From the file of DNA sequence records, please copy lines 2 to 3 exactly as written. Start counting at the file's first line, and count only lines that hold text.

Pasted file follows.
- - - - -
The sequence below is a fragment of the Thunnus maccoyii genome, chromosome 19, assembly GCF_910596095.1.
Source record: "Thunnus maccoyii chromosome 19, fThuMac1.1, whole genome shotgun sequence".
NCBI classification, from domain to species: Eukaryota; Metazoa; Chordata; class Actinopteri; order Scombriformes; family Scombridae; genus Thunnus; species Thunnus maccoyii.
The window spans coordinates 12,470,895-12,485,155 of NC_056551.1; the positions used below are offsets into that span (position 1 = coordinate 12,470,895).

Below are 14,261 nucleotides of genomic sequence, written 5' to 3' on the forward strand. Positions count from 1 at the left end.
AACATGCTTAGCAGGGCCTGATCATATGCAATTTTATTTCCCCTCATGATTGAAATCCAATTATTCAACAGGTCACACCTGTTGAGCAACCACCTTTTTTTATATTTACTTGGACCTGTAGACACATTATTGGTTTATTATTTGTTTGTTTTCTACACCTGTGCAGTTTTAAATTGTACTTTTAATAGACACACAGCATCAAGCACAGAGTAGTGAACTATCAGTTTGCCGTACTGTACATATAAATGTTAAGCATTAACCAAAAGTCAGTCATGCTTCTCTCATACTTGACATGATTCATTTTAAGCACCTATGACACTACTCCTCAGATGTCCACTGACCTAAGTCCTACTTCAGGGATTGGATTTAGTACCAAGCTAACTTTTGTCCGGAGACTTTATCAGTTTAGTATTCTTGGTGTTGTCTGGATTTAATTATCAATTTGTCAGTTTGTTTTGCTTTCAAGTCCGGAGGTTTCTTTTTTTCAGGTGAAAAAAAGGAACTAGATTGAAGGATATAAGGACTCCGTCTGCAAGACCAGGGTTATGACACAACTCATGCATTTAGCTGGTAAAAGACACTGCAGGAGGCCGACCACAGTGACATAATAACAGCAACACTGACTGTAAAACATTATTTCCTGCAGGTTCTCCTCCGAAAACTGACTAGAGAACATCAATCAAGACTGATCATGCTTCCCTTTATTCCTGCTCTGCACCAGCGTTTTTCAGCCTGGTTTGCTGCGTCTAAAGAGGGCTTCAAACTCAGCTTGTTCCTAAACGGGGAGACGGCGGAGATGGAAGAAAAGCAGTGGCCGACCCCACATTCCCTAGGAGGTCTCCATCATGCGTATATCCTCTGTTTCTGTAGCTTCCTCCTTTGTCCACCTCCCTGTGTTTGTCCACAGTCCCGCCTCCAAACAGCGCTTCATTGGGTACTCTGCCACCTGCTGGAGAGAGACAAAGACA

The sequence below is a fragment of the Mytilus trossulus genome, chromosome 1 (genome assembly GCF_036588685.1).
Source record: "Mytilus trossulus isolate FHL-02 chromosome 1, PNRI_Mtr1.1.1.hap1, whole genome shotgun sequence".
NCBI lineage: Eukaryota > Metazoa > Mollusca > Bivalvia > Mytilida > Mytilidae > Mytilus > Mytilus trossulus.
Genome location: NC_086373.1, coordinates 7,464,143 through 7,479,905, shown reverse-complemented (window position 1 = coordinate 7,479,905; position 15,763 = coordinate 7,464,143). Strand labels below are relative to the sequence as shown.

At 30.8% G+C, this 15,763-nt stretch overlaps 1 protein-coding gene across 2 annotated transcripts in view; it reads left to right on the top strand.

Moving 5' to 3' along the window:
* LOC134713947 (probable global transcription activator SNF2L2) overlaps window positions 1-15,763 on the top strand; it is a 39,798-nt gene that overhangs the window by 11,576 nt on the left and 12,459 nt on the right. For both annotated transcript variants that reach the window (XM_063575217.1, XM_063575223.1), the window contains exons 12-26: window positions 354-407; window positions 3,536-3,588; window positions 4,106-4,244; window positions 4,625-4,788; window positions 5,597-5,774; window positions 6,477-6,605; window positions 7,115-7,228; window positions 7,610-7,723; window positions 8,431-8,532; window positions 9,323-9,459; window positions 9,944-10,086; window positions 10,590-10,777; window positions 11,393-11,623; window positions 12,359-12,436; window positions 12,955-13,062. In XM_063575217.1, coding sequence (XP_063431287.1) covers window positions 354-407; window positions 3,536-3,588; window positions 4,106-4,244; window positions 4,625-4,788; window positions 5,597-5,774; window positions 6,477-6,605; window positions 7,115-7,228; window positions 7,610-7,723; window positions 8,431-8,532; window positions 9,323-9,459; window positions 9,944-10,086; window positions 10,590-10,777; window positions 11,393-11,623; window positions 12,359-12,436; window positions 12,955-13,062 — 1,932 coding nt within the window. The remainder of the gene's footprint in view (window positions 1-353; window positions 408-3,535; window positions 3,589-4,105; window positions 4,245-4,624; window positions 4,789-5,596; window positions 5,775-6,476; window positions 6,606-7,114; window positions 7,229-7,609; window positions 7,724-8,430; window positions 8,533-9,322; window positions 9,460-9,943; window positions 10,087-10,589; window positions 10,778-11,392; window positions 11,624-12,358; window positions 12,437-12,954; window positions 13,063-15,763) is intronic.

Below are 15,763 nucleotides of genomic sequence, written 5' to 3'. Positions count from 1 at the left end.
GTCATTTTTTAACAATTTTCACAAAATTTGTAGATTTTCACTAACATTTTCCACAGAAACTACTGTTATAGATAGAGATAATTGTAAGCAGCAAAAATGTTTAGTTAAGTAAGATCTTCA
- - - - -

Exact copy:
Source record: "Thunnus maccoyii chromosome 19, fThuMac1.1, whole genome shotgun sequence".
NCBI classification, from domain to species: Eukaryota; Metazoa; Chordata; class Actinopteri; order Scombriformes; family Scombridae; genus Thunnus; species Thunnus maccoyii.